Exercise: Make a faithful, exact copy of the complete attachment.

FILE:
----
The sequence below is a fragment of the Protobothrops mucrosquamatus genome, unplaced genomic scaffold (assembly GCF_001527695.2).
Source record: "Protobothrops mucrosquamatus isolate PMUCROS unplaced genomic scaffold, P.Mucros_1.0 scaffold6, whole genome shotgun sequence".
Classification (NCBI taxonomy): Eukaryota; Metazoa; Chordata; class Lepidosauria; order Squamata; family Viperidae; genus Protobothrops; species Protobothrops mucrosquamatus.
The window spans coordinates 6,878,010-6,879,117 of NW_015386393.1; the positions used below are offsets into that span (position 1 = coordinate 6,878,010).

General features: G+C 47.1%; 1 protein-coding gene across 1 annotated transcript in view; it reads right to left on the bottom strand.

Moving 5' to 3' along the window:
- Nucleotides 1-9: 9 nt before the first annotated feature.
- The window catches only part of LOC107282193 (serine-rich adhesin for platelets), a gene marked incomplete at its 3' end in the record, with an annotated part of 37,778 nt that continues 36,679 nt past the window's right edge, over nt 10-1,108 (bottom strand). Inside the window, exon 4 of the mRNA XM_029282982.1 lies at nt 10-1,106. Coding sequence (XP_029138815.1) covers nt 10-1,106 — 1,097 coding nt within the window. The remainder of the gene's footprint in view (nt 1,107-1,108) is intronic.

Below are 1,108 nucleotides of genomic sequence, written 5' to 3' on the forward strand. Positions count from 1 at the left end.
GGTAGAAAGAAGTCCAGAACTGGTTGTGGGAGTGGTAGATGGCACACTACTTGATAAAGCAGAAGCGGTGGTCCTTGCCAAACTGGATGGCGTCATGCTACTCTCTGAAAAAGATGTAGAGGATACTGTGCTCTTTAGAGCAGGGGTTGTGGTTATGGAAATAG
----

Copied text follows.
The sequence below is a fragment of the Protobothrops mucrosquamatus genome, unplaced genomic scaffold (assembly GCF_001527695.2).
Source record: "Protobothrops mucrosquamatus isolate PMUCROS unplaced genomic scaffold, P.Mucros_1.0 scaffold6, whole genome shotgun sequence".
Classification (NCBI taxonomy): Eukaryota; Metazoa; Chordata; class Lepidosauria; order Squamata; family Viperidae; genus Protobothrops; species Protobothrops mucrosquamatus.
The window spans coordinates 6,878,010-6,879,117 of NW_015386393.1; the positions used below are offsets into that span (position 1 = coordinate 6,878,010).

General features: G+C 47.1%; 1 protein-coding gene across 1 annotated transcript in view; it reads right to left on the bottom strand.

Moving 5' to 3' along the window:
- Nucleotides 1-9: 9 nt before the first annotated feature.
- The window catches only part of LOC107282193 (serine-rich adhesin for platelets), a gene marked incomplete at its 3' end in the record, with an annotated part of 37,778 nt that continues 36,679 nt past the window's right edge, over nt 10-1,108 (bottom strand). Inside the window, exon 4 of the mRNA XM_029282982.1 lies at nt 10-1,106. Coding sequence (XP_029138815.1) covers nt 10-1,106 — 1,097 coding nt within the window. The remainder of the gene's footprint in view (nt 1,107-1,108) is intronic.

Below are 1,108 nucleotides of genomic sequence, written 5' to 3' on the forward strand. Positions count from 1 at the left end.
GGTAGAAAGAAGTCCAGAACTGGTTGTGGGAGTGGTAGATGGCACACTACTTGATAAAGCAGAAGCGGTGGTCCTTGCCAAACTGGATGGCGTCATGCTACTCTCTGAAAAAGATGTAGAGGATACTGTGCTCTTTAGAGCAGGGGTTGTGGTTATGGAAATAG